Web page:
Sirico was the black sheep in his family and acting was his salvation. His younger brother, Robert, is a renowned Catholic priest and founder of the Acton Institute, one of the most influential think tanks on the American right that advocates free markets.
Once he regained his freedom, he began landing small roles as an actor and working as a model.. On the podcast Talking Soprano, hosted by series actors Michael Imperioli (Christopher Moltisanti) and Steve Schirripa (Bobby Bacala), reported that Sirico appeared naked on the cover of a porn magazine.
“He was in good shape and he was a real casanova”, dijo Imperioli.
His first lines as an actor were in The Godfather II: “There is a policeman!”. Later he worked with Scorsese on Good boys. By that time, even long before, he was already typecast in the role of bully in film and television, and he had no problem with that.
Young Tony Sirico
“The most important thing as an actor is knowing how to sell it. I can walk on my knees, hit the ground, then get up and die. Or I can stumble and then fall. I made a movie with Rubén Blades called The Last Fight. When they shot me in the head, I fell to my knees and as the camera approached me, I crossed my eyes and then I died, “said the actor about a film he made with the renowned Panamanian musician.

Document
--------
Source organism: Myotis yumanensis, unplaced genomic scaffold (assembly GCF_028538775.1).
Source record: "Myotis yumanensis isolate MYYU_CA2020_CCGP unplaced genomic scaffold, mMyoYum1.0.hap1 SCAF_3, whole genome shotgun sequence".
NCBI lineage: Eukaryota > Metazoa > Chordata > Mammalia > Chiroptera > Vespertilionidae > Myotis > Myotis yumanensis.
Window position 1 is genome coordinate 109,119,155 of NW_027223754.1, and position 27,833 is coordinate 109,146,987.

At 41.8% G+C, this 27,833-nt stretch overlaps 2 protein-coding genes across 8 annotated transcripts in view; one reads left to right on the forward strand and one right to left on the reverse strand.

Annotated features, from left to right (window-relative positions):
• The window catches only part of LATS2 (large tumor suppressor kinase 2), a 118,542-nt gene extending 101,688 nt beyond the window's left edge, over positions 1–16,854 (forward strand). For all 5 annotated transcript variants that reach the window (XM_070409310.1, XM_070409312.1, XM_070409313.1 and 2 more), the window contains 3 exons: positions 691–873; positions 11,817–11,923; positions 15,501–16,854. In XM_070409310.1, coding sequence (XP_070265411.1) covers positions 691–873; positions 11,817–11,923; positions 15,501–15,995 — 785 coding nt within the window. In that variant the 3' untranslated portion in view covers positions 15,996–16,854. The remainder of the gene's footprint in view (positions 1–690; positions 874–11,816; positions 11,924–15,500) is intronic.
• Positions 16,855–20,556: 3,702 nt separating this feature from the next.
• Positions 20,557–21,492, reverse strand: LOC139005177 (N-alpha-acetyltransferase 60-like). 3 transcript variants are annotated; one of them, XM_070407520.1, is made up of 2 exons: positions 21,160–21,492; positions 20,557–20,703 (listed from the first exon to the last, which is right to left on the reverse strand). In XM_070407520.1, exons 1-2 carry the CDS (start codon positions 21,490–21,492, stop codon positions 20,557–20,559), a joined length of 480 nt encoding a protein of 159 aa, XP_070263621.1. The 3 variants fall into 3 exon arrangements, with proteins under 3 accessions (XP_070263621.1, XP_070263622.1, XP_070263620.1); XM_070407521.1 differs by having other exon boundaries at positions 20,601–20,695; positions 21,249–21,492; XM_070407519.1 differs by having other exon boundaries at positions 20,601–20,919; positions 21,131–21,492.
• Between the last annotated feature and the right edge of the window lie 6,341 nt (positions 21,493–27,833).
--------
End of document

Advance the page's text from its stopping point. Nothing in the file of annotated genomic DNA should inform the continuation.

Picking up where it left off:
Without imagining the future that awaited him, his histrionic gifts he put into practice as a thief. When he stole he liked to disguise himself so as not to be recognized and thus mislead the police, who knew him very well for his extensive criminal record.
“I would wear mustaches and wigs; he wore blond or brown ones. In fact, once I was caught for repeating the same costume, “he said in the note to Los Angeles Times.